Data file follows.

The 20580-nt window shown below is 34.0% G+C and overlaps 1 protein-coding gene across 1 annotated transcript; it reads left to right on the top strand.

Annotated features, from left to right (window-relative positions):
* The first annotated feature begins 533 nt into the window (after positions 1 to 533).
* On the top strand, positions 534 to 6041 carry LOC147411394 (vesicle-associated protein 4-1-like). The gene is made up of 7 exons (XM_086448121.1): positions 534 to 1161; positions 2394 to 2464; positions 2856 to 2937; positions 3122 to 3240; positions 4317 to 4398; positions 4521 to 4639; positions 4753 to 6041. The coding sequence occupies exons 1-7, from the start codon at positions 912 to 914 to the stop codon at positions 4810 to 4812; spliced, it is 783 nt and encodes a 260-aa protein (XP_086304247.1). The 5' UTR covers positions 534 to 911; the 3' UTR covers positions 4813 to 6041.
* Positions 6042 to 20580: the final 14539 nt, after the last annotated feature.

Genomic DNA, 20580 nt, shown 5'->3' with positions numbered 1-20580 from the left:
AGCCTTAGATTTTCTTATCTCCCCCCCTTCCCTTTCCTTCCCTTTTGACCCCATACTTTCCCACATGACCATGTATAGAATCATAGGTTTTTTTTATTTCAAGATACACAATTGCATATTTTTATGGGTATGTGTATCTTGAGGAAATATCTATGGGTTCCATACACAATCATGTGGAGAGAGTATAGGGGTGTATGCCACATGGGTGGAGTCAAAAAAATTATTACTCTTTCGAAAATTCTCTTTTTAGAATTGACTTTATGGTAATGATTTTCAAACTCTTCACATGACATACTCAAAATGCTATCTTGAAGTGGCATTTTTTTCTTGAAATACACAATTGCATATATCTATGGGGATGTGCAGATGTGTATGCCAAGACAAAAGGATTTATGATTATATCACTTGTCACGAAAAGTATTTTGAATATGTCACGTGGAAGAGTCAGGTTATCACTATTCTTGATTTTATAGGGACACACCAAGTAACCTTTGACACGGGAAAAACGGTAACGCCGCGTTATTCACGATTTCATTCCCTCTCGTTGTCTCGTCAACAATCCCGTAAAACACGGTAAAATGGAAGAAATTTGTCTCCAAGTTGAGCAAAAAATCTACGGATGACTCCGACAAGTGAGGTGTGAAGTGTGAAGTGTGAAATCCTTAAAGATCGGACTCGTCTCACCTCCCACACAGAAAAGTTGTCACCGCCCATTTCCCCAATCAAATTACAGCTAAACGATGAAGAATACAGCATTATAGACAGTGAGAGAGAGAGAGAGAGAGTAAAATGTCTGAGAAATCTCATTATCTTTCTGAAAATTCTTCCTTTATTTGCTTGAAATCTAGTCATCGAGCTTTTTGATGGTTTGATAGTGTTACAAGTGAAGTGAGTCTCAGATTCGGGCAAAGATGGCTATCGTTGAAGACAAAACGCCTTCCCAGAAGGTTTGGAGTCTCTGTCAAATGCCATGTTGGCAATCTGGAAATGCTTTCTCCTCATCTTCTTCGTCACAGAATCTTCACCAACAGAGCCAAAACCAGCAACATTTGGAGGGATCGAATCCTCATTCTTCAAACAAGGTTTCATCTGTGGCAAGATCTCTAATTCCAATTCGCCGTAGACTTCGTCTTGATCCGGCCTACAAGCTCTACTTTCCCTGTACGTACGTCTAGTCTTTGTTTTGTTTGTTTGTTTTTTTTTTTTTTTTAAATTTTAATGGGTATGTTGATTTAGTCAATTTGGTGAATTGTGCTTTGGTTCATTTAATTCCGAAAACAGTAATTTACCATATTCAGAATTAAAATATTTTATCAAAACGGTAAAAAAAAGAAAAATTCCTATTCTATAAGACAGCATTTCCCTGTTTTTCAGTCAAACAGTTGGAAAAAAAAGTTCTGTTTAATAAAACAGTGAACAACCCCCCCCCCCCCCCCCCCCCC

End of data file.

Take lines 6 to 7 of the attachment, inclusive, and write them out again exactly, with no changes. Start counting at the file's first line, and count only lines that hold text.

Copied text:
Genomic DNA, 20580 nt, shown 5'->3' with positions numbered 1-20580 from the left:
AGCCTTAGATTTTCTTATCTCCCCCCCTTCCCTTTCCTTCCCTTTTGACCCCATACTTTCCCACATGACCATGTATAGAATCATAGGTTTTTTTTATTTCAAGATACACAATTGCATATTTTTATGGGTATGTGTATCTTGAGGAAATATCTATGGGTTCCATACACAATCATGTGGAGAGAGTATAGGGGTGTATGCCACATGGGTGGAGTCAAAAAAATTATTACTCTTTCGAAAATTCTCTTTTTAGAATTGACTTTATGGTAATGATTTTCAAACTCTTCACATGACATACTCAAAATGCTATCTTGAAGTGGCATTTTTTTCTTGAAATACACAATTGCATATATCTATGGGGATGTGCAGATGTGTATGCCAAGACAAAAGGATTTATGATTATATCACTTGTCACGAAAAGTATTTTGAATATGTCACGTGGAAGAGTCAGGTTATCACTATTCTTGATTTTATAGGGACACACCAAGTAACCTTTGACACGGGAAAAACGGTAACGCCGCGTTATTCACGATTTCATTCCCTCTCGTTGTCTCGTCAACAATCCCGTAAAACACGGTAAAATGGAAGAAATTTGTCTCCAAGTTGAGCAAAAAATCTACGGATGACTCCGACAAGTGAGGTGTGAAGTGTGAAGTGTGAAATCCTTAAAGATCGGACTCGTCTCACCTCCCACACAGAAAAGTTGTCACCGCCCATTTCCCCAATCAAATTACAGCTAAACGATGAAGAATACAGCATTATAGACAGTGAGAGAGAGAGAGAGAGAGTAAAATGTCTGAGAAATCTCATTATCTTTCTGAAAATTCTTCCTTTATTTGCTTGAAATCTAGTCATCGAGCTTTTTGATGGTTTGATAGTGTTACAAGTGAAGTGAGTCTCAGATTCGGGCAAAGATGGCTATCGTTGAAGACAAAACGCCTTCCCAGAAGGTTTGGAGTCTCTGTCAAATGCCATGTTGGCAATCTGGAAATGCTTTCTCCTCATCTTCTTCGTCACAGAATCTTCACCAACAGAGCCAAAACCAGCAACATTTGGAGGGATCGAATCCTCATTCTTCAAACAAGGTTTCATCTGTGGCAAGATCTCTAATTCCAATTCGCCGTAGACTTCGTCTTGATCCGGCCTACAAGCTCTACTTTCCCTGTACGTACGTCTAGTCTTTGTTTTGTTTGTTTGTTTTTTTTTTTTTTTTAAATTTTAATGGGTATGTTGATTTAGTCAATTTGGTGAATTGTGCTTTGGTTCATTTAATTCCGAAAACAGTAATTTACCATATTCAGAATTAAAATATTTTATCAAAACGGTAAAAAAAAGAAAAATTCCTATTCTATAAGACAGCATTTCCCTGTTTTTCAGTCAAACAGTTGGAAAAAAAAGTTCTGTTTAATAAAACAGTGAACAACCCCCCCCCCCCCCCCCCCCCC